Some secrets run so deep and fierce that they suffocate those who protect them. That is exactly the case with dark, chilling secret held by the Roanoke girls. It's caused generations of mystery and speculation around the girls born at Roanoke house. Beautiful women that either die or run. Welcome to the TLC Book Tours stop for The Roanoke Girls by Amy Engel!
My review:This novel jumps back and forth between "now" and "then", as we discover the disturbing, heart-wrenching truth about what happens in the Roanoke family through the eyes of Lane Roanoke when, after her mother kills herself, goes to live with family members that her mother never wanted her to know.
Along with suicide, there is another sensitive theme that runs throughout this book—incest. There really are moments when this book can be hard to read because of it, but it also drew me in and left me verge of anger and tears. It was mindblowing to read about the strange, blasé attitude towards incest that runs so deep.
Okay, I hope that I haven't scared you off, because this story runs deep. It shows one woman's struggle, strength, and determination to break the cycle. It wasn't easy, and it wasn't pretty, but it lent a thread of hope to all of the ugly. It's not one to read when you're looking for light-hearted, but if you're in the mood for something meaty, add The Roanoke Girls to your plate.
Mentioned on page 52 of the advanced reader's edition, I chose this recipe to represent the Roanoke Girls for a couple of reasons. First, because strawberries symbolize fertility, rebirth, love, and a woman's body, all of which are also major themes throughout this book. And second, I liked the visual of Lane remembering Allegra (her cousin) in her nightgown, knife in one hand, strawberry muffin in the other.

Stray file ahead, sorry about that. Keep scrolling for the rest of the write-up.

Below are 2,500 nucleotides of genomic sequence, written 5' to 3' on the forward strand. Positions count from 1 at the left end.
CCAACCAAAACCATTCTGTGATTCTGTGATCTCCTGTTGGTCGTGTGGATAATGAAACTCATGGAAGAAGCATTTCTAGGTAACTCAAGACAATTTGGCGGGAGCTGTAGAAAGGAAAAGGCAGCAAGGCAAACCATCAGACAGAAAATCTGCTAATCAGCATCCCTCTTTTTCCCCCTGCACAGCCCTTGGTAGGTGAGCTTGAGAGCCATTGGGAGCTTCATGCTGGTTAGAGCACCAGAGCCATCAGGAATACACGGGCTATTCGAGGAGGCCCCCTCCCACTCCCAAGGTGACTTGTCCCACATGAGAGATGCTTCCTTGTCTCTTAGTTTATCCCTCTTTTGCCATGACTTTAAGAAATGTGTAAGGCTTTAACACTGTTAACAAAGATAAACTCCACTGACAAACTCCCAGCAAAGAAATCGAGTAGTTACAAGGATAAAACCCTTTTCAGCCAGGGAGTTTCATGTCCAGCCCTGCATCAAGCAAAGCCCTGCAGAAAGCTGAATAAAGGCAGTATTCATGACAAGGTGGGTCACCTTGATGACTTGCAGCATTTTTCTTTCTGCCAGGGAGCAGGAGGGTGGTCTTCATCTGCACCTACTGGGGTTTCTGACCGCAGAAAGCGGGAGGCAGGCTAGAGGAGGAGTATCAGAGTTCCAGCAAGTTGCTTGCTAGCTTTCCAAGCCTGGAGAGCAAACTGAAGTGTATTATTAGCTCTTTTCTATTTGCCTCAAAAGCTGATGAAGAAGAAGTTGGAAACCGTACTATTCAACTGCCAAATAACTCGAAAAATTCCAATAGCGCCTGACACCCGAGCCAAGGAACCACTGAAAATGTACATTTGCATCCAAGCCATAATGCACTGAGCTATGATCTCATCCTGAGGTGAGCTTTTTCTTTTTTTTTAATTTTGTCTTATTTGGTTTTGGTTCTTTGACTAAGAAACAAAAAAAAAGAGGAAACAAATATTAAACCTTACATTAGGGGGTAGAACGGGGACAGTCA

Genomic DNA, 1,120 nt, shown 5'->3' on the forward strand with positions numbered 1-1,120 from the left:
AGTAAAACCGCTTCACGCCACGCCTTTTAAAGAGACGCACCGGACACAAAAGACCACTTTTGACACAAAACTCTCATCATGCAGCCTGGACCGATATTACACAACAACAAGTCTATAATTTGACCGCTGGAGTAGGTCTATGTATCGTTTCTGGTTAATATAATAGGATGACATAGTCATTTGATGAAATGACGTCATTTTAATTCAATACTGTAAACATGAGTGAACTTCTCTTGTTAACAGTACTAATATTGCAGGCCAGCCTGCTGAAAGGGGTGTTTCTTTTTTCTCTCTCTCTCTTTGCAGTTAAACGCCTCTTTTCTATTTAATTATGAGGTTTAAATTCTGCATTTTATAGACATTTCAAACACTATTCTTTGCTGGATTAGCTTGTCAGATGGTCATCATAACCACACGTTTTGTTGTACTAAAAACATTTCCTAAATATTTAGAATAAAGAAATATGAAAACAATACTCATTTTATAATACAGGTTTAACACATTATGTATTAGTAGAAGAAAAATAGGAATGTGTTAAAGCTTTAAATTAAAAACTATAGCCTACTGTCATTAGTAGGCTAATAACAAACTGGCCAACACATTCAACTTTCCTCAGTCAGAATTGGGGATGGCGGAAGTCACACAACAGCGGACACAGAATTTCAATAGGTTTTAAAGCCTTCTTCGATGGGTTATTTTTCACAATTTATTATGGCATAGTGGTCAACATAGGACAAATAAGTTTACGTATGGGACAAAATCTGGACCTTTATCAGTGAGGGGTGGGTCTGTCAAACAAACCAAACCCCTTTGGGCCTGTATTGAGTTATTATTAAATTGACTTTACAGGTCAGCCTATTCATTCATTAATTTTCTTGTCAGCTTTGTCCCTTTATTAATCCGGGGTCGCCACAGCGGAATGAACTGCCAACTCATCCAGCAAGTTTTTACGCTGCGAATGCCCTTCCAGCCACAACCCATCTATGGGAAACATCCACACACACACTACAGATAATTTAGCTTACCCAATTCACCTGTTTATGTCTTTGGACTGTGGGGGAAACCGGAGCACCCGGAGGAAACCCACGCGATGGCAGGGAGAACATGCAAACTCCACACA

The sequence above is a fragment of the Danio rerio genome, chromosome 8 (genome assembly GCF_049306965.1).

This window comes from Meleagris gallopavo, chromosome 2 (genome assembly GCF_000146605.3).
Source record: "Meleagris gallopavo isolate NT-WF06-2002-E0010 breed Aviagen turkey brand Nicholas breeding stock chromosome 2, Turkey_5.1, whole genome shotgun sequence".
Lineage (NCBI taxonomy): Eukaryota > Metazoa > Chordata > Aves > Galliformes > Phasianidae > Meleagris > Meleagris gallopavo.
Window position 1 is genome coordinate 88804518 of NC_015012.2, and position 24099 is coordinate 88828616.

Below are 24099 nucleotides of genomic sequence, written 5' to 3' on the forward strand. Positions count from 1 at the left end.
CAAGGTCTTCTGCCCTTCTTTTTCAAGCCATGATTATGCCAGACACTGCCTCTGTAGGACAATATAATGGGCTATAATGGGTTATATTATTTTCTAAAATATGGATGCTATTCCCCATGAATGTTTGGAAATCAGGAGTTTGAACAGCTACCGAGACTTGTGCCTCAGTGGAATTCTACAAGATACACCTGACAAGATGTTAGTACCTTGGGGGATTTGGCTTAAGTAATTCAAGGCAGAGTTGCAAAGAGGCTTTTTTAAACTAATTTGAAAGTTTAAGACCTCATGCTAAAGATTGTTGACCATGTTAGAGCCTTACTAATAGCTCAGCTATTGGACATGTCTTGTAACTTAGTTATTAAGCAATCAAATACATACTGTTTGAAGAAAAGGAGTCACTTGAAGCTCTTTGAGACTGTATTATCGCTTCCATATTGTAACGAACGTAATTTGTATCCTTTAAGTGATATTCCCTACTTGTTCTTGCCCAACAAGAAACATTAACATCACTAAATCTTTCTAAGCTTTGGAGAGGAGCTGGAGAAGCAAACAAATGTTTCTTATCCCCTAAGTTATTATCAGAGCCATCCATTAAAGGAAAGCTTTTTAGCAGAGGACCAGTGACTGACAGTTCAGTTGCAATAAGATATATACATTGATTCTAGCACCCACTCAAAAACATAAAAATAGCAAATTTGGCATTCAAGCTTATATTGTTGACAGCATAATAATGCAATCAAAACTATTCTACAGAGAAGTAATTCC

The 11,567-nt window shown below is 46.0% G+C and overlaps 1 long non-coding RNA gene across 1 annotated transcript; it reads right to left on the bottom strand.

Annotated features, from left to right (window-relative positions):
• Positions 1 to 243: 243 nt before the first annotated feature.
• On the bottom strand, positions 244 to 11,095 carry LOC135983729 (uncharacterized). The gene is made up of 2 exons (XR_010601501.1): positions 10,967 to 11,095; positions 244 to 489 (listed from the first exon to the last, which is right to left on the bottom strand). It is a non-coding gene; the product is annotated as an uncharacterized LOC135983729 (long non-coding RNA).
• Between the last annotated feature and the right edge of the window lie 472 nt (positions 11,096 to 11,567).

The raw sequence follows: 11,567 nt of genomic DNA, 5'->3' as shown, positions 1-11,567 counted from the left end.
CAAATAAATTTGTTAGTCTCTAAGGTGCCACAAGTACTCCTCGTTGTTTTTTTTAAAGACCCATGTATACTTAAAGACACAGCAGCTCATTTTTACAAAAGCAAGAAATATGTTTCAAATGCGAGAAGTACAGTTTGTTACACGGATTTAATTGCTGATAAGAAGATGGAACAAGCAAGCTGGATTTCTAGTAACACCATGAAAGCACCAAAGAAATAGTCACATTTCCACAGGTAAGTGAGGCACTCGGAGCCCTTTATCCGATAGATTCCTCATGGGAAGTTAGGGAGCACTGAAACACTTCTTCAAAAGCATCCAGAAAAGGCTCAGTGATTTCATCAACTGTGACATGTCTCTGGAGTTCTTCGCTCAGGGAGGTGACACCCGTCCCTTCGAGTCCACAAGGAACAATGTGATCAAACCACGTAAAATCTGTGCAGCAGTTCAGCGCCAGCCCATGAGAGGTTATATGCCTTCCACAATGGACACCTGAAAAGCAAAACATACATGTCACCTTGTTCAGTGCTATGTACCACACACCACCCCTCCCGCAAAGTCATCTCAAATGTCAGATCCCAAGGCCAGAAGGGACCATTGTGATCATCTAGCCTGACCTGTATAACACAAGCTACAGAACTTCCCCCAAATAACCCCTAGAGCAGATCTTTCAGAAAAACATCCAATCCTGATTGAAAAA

The floor underneath my left foot feels uneven, and I glance down, find ALLEGRA + LANE gouged into the wood. I rub the message with my big toe, remembering the morning Allegra carved it there, still in her nightgown, one of Sharon's strawberry muffins clasped in her free hand.
Looking for more food inspiration from The Roanoke Girls? Here are some recipe ideas pulled from the book:Cherry pie, salmon patties with tartar sauce (and ketchup) and green beans, giant cinnamon rolls, blueberry muffins, tuna sandwiches, brisket and mashed potatoes, ham loaf, German chocolate cake, tacos with beer, soft serve ice cream (but only vanilla and chocolate), ice slushes (orange, cherry, grape, or lime), potato salad, Jello-O salad studded with shredded carrots and pineapple or chunks of canned pear, chicken lo mein, homemade pineapple, peach, and banana ice cream, some sort of crock-pot roast, tuna casserole, scrambled eggs with toast and bacon (and coffee), apple pie, and any typical midwestern "mayonnaise and cheese heavy" casserole or gooey dessert.
If you're looking for non-cook items, then how about stale Cheerios, sour cream and onion potato chips, peanut butter and jelly with pretzels on the side, ham sandwiches with mustard and extra cheese (hold the mayo), lemonade, a beer slush...or whiskey, vodka, tequila.
I received a complimentary copy of this book in exchange for my honest review.